A work of art relies on many components to maintain its integrity. Aside from the canvas and the struggle the artist went through to get Billy to stop hogging all the blue paint, the piece will require a frame to be respected as a finished product. At Ringseis Designs, the framing crew works with custom mouldings and archival techniques to protect and enhance artwork, analyzing each piece before selecting matting and frame combinations that draw attention to intended focal points. They also protect 3-D objects, protecting keepsakes in shadowboxes and preserving sports jerseys in textile cases.
After spending years as a salesman for top mattress lines, Steve Shore needed a new mattress himself. Rather than opt for a steep employee discount on one of the mattresses he sold, the enterprising Mr. Shore collected various natural materials and had them assembled into a mattress that met his exacting specifications: a comfy sleep cushion made with no potentially toxic components. The result was such an improvement over the big-name mattresses he sold that Mr. Shore and his son eventually decided to produce a line of organic mattresses based on the prototype, on which Mr. Shore slept soundly for more than a decade.
Now, the Shore men sell their mattresses under the Eco-Cloud name in The Natural Mattress Store. Made from high-quality steel coils topped with natural latex, Eco-Cloud mattresses resist accumulating allergens and nightmare blueprints and retain their shape and support for years. Organic wool and cotton covers help keep sleepers cool and snug in bed by deflecting body heat and wicking away moisture. Each Eco-Cloud mattress comes with a 12-year, nonprorated warranty. In addition to the Eco-Cloud line, The Natural Mattress Store carries more than 20 organic mattresses, as well as eco-friendly, solid wood bedroom furniture from Pacific Rim Woodworking, Bedworks of Maine, and Vermont Furniture Designs.
Over the past 25 years, Cheap Pete’s framers have honed their technique to a science, creating high-quality framing for any type of artwork, document, or object. Four Bay Area locations stock a huge selection of ready-made frames, including environmentally friendly options crafted from sustainably harvested pine or bamboo. Collage frames display a multitude of photos, showcasing favorite family memories or charting the development of a tiny infant into an adult-size infant. Customers can also create DIY frames with a large selection of framing tools and supplies.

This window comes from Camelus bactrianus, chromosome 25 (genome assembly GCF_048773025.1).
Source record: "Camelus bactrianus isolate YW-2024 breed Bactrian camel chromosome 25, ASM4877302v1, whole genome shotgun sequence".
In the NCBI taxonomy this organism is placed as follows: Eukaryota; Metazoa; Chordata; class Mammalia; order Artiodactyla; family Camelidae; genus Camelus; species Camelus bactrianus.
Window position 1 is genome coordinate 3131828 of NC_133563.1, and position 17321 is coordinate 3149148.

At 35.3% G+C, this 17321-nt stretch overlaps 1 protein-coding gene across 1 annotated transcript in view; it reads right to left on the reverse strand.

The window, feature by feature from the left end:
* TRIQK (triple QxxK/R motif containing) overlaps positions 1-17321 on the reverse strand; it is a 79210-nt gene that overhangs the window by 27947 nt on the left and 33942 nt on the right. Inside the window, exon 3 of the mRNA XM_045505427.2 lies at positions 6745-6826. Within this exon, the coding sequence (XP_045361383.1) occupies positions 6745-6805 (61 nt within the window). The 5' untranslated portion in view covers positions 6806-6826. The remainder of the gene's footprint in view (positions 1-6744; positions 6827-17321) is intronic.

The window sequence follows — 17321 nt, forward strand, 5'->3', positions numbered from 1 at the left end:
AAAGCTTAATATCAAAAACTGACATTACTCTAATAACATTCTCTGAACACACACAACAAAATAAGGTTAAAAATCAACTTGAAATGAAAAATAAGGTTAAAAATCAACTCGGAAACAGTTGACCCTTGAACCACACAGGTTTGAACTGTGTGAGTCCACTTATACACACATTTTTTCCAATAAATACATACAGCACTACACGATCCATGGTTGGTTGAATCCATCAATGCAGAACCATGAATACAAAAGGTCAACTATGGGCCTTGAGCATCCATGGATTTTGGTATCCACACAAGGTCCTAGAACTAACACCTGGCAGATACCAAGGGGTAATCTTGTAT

Cheap Pete’s custom-framing services give customers the choice of more than 300 styles of mouldings, five types of glass, and a rainbow of mat colors. Shadowboxes display three-dimensional objects such as sports jerseys, matchbox cars, or exhibitionistic human beings. The shop also stretches canvases onto canvas bars, readying them to be hung at home or on the walls of a gallery.
As an artist, Jay Joya views frames as pieces of art in and of themselves. He salvages old barn wood and rustic scraps to craft frames that he paints by hand. In addition to the details he puts into his custom borders, Joya's acid-free matting and high-quality glass and acrylic ensure works of art remain preserved for years. A stock of more than 80 sizes of ready-made frames is always at hand to frame pieces in any style, from landscape to portrait to panorama. Beyond art and photography, Joya and his staff help clients frame or shadowbox items such as mirrors, heirlooms, and perfectly cooked steaks.
After consulting with customers and getting a feel for their decorative style, the experts at Marin Frames preserve small and large pieces using custom-selected mat and frame choices. The staffers specialize in works on paper, painted canvases, and inkjet prints, but they can arrange all manner of pieces thanks to a full stock of classic frames, thick frames, and sleek, contemporary shadowboxes. The Marin Frames team also offers delivery and hanging services for people with abnormally tall walls and shrunken arms.
Green-certified Jackson's Hardware, named Marin County's Best Hardware Store by Pacific Sun in 2011, buzzes with home-improvement experts who help visitors accessorize and maintain their domiciles with functional pieces and handyman tools. New showerheads ($3.95+) douse vertical bathers in smooth, aqueous streams, and door locks ($13.95+) and window screens ($9.95+) protect them from becoming horror-movie clichés. A new smoke detector senses the first waft of smog and alarms homeowners to ensure a quick evacuation ($7.99+). When finished flexing home-improvement prowess, follow the trail of sawdust crumbs leading to a trash can where construction carnage lays to rest ($22.99+). Invest in a hammer ($9.99+) to expand DIY capabilities, such as hanging up shelves or paint-by-number portraits of Charles Martel.